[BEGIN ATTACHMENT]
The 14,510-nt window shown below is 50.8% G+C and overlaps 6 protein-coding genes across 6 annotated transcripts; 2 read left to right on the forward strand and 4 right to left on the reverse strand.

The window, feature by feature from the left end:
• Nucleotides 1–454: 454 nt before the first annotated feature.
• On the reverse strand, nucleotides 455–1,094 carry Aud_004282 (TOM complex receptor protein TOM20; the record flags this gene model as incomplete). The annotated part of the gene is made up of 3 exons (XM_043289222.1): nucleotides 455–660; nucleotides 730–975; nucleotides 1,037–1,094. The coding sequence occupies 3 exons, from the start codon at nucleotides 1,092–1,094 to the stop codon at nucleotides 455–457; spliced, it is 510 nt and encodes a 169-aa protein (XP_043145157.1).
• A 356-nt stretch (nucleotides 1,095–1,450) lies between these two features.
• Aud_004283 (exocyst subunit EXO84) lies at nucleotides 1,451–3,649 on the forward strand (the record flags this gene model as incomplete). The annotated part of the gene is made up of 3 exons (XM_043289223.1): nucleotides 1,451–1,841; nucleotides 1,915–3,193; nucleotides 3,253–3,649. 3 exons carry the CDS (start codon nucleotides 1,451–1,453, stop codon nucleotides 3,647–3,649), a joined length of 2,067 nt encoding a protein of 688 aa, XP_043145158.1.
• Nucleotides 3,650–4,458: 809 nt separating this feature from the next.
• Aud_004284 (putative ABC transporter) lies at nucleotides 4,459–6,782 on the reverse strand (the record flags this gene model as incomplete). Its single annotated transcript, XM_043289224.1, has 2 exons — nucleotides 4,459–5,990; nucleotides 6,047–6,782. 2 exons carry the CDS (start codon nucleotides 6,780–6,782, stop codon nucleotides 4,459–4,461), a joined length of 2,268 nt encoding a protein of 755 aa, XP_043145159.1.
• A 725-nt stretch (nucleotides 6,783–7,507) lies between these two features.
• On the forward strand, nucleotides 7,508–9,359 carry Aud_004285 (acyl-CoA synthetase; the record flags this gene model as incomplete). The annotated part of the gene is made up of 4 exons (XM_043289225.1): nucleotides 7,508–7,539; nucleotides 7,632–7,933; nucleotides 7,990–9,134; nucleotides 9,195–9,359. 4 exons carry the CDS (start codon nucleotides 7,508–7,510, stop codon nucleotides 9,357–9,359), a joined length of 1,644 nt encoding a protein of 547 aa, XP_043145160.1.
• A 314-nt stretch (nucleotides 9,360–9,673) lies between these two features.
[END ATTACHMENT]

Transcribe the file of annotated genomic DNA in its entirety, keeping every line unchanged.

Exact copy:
The 14,510-nt window shown below is 50.8% G+C and overlaps 6 protein-coding genes across 6 annotated transcripts; 2 read left to right on the forward strand and 4 right to left on the reverse strand.

The window, feature by feature from the left end:
• Nucleotides 1–454: 454 nt before the first annotated feature.
• On the reverse strand, nucleotides 455–1,094 carry Aud_004282 (TOM complex receptor protein TOM20; the record flags this gene model as incomplete). The annotated part of the gene is made up of 3 exons (XM_043289222.1): nucleotides 455–660; nucleotides 730–975; nucleotides 1,037–1,094. The coding sequence occupies 3 exons, from the start codon at nucleotides 1,092–1,094 to the stop codon at nucleotides 455–457; spliced, it is 510 nt and encodes a 169-aa protein (XP_043145157.1).
• A 356-nt stretch (nucleotides 1,095–1,450) lies between these two features.
• Aud_004283 (exocyst subunit EXO84) lies at nucleotides 1,451–3,649 on the forward strand (the record flags this gene model as incomplete). The annotated part of the gene is made up of 3 exons (XM_043289223.1): nucleotides 1,451–1,841; nucleotides 1,915–3,193; nucleotides 3,253–3,649. 3 exons carry the CDS (start codon nucleotides 1,451–1,453, stop codon nucleotides 3,647–3,649), a joined length of 2,067 nt encoding a protein of 688 aa, XP_043145158.1.
• Nucleotides 3,650–4,458: 809 nt separating this feature from the next.
• Aud_004284 (putative ABC transporter) lies at nucleotides 4,459–6,782 on the reverse strand (the record flags this gene model as incomplete). Its single annotated transcript, XM_043289224.1, has 2 exons — nucleotides 4,459–5,990; nucleotides 6,047–6,782. 2 exons carry the CDS (start codon nucleotides 6,780–6,782, stop codon nucleotides 4,459–4,461), a joined length of 2,268 nt encoding a protein of 755 aa, XP_043145159.1.
• A 725-nt stretch (nucleotides 6,783–7,507) lies between these two features.
• On the forward strand, nucleotides 7,508–9,359 carry Aud_004285 (acyl-CoA synthetase; the record flags this gene model as incomplete). The annotated part of the gene is made up of 4 exons (XM_043289225.1): nucleotides 7,508–7,539; nucleotides 7,632–7,933; nucleotides 7,990–9,134; nucleotides 9,195–9,359. 4 exons carry the CDS (start codon nucleotides 7,508–7,510, stop codon nucleotides 9,357–9,359), a joined length of 1,644 nt encoding a protein of 547 aa, XP_043145160.1.
• A 314-nt stretch (nucleotides 9,360–9,673) lies between these two features.